Living Well With Mitochondrial Disease
A Handbook for Patients, Parents, and Families
Cindy Wolfe Boynton
As many as one in every four thousand children born in the United States develops mitochondrial disease by the time they turn ten. It’s roughly the same number of children with cystic fibrosis—an often-devastating, but well-known condition that affects the lungs and digestive system. Yet few have ever heard of mitochondrial disease, a metabolic disorder that prohibits cells from producing the energy needed for organs, and the body overall, to effectively function. Even fewer know where to turn for help with mitochondrial disease.
Cristy Balcells, a registered nurse whose five-year-old daughter, Eva, suffers from a serious and progressive form of the condition, said she wrote Living Well with Mitochondrial Disease: A Handbook for Patients, Parents, and Families to help provide the kind of education and support that was not available when doctors began the long process of diagnosing Eva. She does this effectively, weaving compelling, first-person patient and parent stories into the comprehensive medical information that makes up most of this 350-page book. No doubt she found many of these stories through her job as executive director of MitoAction.org, a Boston-based nonprofit dedicated to mitochondrial disease education, support, and advocacy.
As a guide like this should, Living Well with Mitochondrial Disease tackles this genetic disorder in layman’s terms, without dumbing it down. Complex topics like “mitochondrial biochemistry,” “electron transport chain complexes,” and “oxidative phosphorylation” are written about in detail, but explained in sentences that are simple, straightforward, and easy to understand. Charts and graphs add to the book’s depth and usefulness, as do the various viewpoints Balcells includes, such as “A Dad & Husband’s Perspective” or the story of Kelly, a young woman who was diagnosed when she was twenty-four and poignantly shares her fear of the unknown: “There are a lot of scary words used to describe this diagnosis, and I have endured and seen others go through scary stuff.”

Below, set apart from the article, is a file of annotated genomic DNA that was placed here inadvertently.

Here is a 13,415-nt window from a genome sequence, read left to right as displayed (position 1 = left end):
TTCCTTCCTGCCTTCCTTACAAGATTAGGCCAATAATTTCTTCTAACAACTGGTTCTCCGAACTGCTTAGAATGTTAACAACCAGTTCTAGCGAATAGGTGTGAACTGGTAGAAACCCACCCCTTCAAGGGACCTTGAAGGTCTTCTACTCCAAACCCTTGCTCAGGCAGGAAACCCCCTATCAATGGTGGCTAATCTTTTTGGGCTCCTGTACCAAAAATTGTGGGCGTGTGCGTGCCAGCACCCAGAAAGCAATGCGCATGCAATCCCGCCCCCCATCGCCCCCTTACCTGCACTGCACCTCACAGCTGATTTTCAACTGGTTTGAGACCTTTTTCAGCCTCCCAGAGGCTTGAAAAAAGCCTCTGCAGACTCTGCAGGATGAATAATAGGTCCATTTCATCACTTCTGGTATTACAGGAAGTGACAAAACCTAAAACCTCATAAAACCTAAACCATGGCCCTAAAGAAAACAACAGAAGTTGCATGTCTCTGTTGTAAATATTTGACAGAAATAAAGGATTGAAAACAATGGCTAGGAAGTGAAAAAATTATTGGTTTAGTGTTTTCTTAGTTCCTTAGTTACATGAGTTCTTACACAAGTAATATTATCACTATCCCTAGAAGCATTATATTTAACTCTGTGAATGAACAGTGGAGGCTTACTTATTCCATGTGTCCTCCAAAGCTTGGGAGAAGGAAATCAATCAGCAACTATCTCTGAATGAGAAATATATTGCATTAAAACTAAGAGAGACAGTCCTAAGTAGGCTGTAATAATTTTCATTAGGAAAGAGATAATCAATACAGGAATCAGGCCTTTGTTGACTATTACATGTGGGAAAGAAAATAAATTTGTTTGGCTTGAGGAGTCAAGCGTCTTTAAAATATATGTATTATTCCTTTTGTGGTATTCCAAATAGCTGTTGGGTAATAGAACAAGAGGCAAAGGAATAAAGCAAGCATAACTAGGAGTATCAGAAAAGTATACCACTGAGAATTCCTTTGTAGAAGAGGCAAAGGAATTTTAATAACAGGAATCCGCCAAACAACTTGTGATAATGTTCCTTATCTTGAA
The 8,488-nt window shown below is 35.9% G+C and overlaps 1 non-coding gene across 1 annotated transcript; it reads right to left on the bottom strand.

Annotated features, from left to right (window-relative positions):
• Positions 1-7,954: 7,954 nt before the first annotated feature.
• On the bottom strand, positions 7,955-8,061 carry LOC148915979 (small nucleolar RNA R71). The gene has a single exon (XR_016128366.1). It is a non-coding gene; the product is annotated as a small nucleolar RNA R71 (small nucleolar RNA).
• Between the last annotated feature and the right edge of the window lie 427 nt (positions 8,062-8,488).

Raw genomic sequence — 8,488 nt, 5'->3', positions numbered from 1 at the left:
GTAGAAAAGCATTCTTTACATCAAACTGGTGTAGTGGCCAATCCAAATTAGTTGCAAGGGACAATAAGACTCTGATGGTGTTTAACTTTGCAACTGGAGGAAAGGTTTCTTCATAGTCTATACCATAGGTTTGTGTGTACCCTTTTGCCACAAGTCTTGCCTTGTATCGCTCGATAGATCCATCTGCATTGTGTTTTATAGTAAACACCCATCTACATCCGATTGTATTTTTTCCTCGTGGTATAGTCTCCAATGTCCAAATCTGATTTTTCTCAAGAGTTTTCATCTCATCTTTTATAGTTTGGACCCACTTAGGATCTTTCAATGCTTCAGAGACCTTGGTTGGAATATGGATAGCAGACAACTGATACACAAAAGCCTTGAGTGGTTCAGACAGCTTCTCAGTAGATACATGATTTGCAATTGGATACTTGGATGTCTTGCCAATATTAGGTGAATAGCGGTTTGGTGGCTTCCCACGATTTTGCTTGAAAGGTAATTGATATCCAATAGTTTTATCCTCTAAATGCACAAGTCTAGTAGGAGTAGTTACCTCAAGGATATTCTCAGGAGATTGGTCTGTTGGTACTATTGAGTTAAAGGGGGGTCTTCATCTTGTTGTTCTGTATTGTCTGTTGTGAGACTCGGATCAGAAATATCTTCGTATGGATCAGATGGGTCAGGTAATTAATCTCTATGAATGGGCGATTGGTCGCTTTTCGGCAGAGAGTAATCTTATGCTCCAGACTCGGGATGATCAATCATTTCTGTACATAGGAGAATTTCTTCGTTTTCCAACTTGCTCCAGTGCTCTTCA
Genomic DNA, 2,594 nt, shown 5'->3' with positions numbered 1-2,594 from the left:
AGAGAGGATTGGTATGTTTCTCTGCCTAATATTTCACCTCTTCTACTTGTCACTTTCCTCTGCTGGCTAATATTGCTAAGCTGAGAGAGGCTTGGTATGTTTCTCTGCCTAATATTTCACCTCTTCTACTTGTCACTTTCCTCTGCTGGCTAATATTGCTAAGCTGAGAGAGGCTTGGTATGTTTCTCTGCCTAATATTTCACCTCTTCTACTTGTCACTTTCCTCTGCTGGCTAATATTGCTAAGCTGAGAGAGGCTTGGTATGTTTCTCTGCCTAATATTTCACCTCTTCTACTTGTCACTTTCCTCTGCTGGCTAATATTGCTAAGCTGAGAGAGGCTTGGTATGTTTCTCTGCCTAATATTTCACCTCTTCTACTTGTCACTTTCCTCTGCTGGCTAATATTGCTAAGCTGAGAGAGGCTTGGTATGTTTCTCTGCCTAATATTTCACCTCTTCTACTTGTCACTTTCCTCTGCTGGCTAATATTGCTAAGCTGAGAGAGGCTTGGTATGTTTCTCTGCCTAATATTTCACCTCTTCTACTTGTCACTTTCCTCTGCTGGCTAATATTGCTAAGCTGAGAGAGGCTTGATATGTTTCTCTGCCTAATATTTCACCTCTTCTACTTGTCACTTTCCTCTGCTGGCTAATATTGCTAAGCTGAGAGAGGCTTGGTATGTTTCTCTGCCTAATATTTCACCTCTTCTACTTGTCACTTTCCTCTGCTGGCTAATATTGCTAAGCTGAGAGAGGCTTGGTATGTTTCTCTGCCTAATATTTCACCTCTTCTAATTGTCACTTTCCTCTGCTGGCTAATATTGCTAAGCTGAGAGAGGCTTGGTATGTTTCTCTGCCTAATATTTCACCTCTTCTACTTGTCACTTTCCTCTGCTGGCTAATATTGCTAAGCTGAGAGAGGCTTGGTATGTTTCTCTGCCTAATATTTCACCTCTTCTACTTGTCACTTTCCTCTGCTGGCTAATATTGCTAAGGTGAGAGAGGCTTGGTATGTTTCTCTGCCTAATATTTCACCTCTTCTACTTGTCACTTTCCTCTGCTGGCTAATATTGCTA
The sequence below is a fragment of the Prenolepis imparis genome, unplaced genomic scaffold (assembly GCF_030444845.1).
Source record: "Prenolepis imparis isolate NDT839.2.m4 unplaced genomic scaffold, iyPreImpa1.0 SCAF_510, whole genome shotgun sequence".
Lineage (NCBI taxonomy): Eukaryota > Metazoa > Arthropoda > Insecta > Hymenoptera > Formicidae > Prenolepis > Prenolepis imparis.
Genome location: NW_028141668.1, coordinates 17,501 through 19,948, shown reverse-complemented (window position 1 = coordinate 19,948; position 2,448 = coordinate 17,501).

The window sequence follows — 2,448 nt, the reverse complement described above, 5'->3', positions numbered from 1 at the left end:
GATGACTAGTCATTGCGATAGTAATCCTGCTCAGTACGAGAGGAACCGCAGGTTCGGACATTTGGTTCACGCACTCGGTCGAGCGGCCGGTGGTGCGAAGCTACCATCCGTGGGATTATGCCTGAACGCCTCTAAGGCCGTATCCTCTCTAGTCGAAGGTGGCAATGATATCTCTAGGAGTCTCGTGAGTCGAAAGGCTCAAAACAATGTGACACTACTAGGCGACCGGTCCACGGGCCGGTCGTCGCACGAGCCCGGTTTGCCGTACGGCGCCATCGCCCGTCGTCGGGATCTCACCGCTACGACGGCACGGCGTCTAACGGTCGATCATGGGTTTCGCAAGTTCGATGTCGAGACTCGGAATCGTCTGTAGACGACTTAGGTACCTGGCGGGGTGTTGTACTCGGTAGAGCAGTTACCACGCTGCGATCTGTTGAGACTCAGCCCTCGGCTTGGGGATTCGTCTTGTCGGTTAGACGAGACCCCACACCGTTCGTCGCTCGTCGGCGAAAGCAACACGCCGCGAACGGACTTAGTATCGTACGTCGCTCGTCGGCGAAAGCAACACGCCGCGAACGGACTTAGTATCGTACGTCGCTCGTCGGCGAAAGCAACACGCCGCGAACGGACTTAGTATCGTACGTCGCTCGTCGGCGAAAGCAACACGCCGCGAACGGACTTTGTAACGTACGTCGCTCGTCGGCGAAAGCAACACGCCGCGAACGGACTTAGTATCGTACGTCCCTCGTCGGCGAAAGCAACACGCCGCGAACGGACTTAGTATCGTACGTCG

It’s clear that mitochondrial disease is a scary disorder. Doctors don’t fully understand how it occurs or how best to treat it. There is no known cure, and most young children diagnosed with the condition do not live beyond their teen-age years. In rare cases, like Kelly’s, the condition can also affect adults. Treatment varies from person to person and is focused on alleviating symptoms and slowing the disease’s progression.
Balcells acknowledges the fears related to these and all aspects of mitochondrial disease, so much of which is uncontrollable. However, sections like “Reacting to the Diagnosis” help alleviate those fears by providing reliable expertise and helpful how-tos on those aspects that can be controlled, such as language choices, exercise for stress relief, and school day modifications.
As Balcells explains in her Author’s Note, she stumbled on MitoAction.org shortly after Eva was diagnosed, when it was just a newly formed organization. At the time, there were just a handful of members, but Balcells felt instantly connected and, she said, compelled by their desire for answers and “action right now.” Readers dealing with mitochondrial disease who need tools for answers and action will find them here.